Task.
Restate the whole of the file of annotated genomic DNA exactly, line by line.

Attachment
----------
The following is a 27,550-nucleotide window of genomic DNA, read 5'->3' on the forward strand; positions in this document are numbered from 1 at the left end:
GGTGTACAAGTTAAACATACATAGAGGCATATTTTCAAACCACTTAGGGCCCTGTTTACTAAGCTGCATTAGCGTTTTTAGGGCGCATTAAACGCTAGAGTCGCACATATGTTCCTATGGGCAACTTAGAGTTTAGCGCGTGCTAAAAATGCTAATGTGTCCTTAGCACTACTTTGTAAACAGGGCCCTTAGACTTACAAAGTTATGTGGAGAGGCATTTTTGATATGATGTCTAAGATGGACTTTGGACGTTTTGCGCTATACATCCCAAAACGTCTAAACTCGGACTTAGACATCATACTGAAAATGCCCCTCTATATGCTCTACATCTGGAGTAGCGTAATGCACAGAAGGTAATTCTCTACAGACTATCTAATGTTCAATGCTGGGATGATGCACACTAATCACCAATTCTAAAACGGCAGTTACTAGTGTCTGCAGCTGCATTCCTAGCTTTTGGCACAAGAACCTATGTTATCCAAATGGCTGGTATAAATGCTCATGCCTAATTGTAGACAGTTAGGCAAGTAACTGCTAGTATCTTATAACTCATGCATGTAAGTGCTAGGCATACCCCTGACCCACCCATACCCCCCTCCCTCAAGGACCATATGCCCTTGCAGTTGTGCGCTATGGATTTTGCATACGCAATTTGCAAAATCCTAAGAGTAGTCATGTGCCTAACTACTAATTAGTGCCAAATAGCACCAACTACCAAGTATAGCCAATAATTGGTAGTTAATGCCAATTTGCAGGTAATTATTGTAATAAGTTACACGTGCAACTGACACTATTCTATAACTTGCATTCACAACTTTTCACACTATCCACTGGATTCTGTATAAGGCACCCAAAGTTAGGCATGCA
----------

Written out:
The following is a 27,550-nucleotide window of genomic DNA, read 5'->3' on the forward strand; positions in this document are numbered from 1 at the left end:
GGTGTACAAGTTAAACATACATAGAGGCATATTTTCAAACCACTTAGGGCCCTGTTTACTAAGCTGCATTAGCGTTTTTAGGGCGCATTAAACGCTAGAGTCGCACATATGTTCCTATGGGCAACTTAGAGTTTAGCGCGTGCTAAAAATGCTAATGTGTCCTTAGCACTACTTTGTAAACAGGGCCCTTAGACTTACAAAGTTATGTGGAGAGGCATTTTTGATATGATGTCTAAGATGGACTTTGGACGTTTTGCGCTATACATCCCAAAACGTCTAAACTCGGACTTAGACATCATACTGAAAATGCCCCTCTATATGCTCTACATCTGGAGTAGCGTAATGCACAGAAGGTAATTCTCTACAGACTATCTAATGTTCAATGCTGGGATGATGCACACTAATCACCAATTCTAAAACGGCAGTTACTAGTGTCTGCAGCTGCATTCCTAGCTTTTGGCACAAGAACCTATGTTATCCAAATGGCTGGTATAAATGCTCATGCCTAATTGTAGACAGTTAGGCAAGTAACTGCTAGTATCTTATAACTCATGCATGTAAGTGCTAGGCATACCCCTGACCCACCCATACCCCCCTCCCTCAAGGACCATATGCCCTTGCAGTTGTGCGCTATGGATTTTGCATACGCAATTTGCAAAATCCTAAGAGTAGTCATGTGCCTAACTACTAATTAGTGCCAAATAGCACCAACTACCAAGTATAGCCAATAATTGGTAGTTAATGCCAATTTGCAGGTAATTATTGTAATAAGTTACACGTGCAACTGACACTATTCTATAACTTGCATTCACAACTTTTCACACTATCCACTGGATTCTGTATAAGGCACCCAAAGTTAGGCATGCA